I think this is a common problem with the church. We speak of preaching the message and loving our neighbor but we judge when our neighbor comes from a different “neighborhood.” Maybe we do not discriminate directly based on race, but we discriminate about makeup, tattoos, marriage status, political views, etc. We do not like it when others do not act the way we act or look the way we look. On the outside, we are smiling and shaking hands. But on the inside, we are examining from head to toe.

When Ramos walked on stage, it was obvious that he was not your usual preacher. He did not look the role; and unless he proved himself, I was not going to give him the part. Yet, there have been times when other well-dressed-holding-Bible-in-hand pastors have appeared on the platform and I got ready to hang them the oscar even before they had gotten the chance to act. This is performance bias. Those who fit the “ideal preacher” image received my full attention, but those who did not show those “characteristics” only received partial listening until I could decide they could “play the role” too.

How many times have you observed that same phenomenon in the church? How many times have you found yourself guilty of the same reasoning? Sometimes people in the church categorize others based on in-groups and out-groups; those who fit the role and those who don’t.

“She is the pastor’s wife?! Why does she wear so much makeup?”

“I do not know about her, she was baptized two months ago but still wears her skirts so short.”

Too often in the church, if someone does not fit the stereotype then we mentally require them to prove their worthiness.

Sometimes people in the church categorize others based on in-groups and out-groups; those who fit the role and those who don’t.

The hard thing about unconscious bias is that we do not realize it is there until it reveals itself (note that you cannot unhide it, you just recognize it after it comes out). Sometimes rather than addressing this bias problem, we try to make it seem “less problematic.”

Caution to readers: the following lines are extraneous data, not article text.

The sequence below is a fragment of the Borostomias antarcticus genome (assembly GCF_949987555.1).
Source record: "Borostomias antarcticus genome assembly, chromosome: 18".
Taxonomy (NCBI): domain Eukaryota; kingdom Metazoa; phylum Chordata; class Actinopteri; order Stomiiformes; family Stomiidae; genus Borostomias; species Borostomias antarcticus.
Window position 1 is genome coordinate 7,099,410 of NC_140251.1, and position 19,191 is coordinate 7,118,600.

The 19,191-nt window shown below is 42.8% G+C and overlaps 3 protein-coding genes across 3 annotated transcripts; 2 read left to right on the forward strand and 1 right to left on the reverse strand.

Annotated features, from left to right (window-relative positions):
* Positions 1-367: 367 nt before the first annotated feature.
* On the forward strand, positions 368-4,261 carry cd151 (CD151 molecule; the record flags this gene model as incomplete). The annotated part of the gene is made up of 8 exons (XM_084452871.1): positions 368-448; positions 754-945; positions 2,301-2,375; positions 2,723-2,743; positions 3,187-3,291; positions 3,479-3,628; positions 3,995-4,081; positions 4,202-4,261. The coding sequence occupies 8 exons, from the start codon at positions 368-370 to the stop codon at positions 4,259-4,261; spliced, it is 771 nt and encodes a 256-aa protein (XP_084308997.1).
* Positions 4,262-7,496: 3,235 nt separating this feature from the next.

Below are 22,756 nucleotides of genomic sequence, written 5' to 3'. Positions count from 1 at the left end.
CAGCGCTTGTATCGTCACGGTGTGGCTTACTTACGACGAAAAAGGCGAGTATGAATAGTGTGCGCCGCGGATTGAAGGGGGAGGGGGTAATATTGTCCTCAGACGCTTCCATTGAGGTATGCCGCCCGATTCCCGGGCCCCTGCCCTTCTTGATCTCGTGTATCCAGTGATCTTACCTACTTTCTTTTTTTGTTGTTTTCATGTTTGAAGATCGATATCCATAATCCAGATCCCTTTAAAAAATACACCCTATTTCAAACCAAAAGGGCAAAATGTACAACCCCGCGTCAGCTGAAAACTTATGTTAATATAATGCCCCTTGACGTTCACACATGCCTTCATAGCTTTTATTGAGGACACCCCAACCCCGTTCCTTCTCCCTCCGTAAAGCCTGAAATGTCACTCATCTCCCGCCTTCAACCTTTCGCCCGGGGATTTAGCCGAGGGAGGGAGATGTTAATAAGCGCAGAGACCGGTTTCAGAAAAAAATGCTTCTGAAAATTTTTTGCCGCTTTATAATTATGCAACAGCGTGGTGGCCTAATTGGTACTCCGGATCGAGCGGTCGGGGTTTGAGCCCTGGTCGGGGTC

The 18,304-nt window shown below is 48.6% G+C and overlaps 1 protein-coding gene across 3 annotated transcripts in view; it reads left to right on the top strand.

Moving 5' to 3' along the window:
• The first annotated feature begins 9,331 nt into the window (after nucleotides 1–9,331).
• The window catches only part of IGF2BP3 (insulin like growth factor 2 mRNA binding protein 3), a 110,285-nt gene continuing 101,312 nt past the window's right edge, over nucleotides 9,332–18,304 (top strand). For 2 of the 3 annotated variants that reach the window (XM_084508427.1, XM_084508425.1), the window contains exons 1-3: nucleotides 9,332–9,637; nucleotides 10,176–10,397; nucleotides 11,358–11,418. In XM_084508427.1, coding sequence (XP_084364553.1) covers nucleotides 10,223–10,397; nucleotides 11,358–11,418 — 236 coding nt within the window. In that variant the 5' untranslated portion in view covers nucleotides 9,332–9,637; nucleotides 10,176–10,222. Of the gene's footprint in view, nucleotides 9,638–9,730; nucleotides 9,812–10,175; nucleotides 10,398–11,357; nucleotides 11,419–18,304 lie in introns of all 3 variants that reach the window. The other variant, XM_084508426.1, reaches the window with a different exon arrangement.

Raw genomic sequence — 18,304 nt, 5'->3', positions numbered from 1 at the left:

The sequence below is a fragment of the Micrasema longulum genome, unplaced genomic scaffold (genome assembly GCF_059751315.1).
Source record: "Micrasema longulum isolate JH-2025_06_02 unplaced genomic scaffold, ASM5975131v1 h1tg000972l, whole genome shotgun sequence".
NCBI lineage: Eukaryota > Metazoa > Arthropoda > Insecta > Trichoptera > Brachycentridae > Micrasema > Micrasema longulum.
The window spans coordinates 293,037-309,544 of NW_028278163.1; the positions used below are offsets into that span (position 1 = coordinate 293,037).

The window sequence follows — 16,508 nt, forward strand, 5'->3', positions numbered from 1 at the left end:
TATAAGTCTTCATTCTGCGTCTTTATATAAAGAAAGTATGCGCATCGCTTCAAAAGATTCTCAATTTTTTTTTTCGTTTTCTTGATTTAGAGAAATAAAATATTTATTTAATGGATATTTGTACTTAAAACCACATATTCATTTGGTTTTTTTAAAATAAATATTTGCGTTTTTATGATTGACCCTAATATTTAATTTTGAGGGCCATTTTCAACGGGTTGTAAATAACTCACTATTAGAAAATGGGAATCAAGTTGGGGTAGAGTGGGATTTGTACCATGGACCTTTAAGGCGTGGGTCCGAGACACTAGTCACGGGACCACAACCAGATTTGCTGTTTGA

If we can find “actual proof” for that repressed prejudice that just popped into our minds, then it means we had a legit reason to feel the way we did. It means that we are not such horrible human beings after all. As I realized the error in my thoughts, I found myself paying close attention to Ramos’ vocabulary and expressions. In a way I wanted him to say a word I knew was wrong  or make a connotation I knew was inappropriate for a church setting because then my unconscious bias could have been justified. I was turning from affinity bias and performance bias towards confirmation bias.

However, no bias is acceptable. All biases cause the same level of harm. If the church is free from affinity or performance bias but is still chained to confirmation bias, then we we are still slaves to prejudice. If we are looking at the actions of our neighbors, watching their vocabulary, appearance, friendships, etc., expecting to find faults, then we are but captives to hatred, discrimination and injustice seen everywhere in the world.

Humans are all guilty of unconscious bias. It is a poison in everyone’s mind and this poison has even intoxicated the church. Just because it is there, however, does not mean that we have to welcome it.

When I realized how wrong my thoughts towards the Ghetto Preacher were, then I knew I had to clean up of my mind. The church needs to do the same thing. It is not always easy but it is necessary if we are trying to live a life like Jesus. It is time we get rid of this poison called unconscious bias and clear the cloud of prejudice.

Just because it is there… does not mean that we have to welcome it.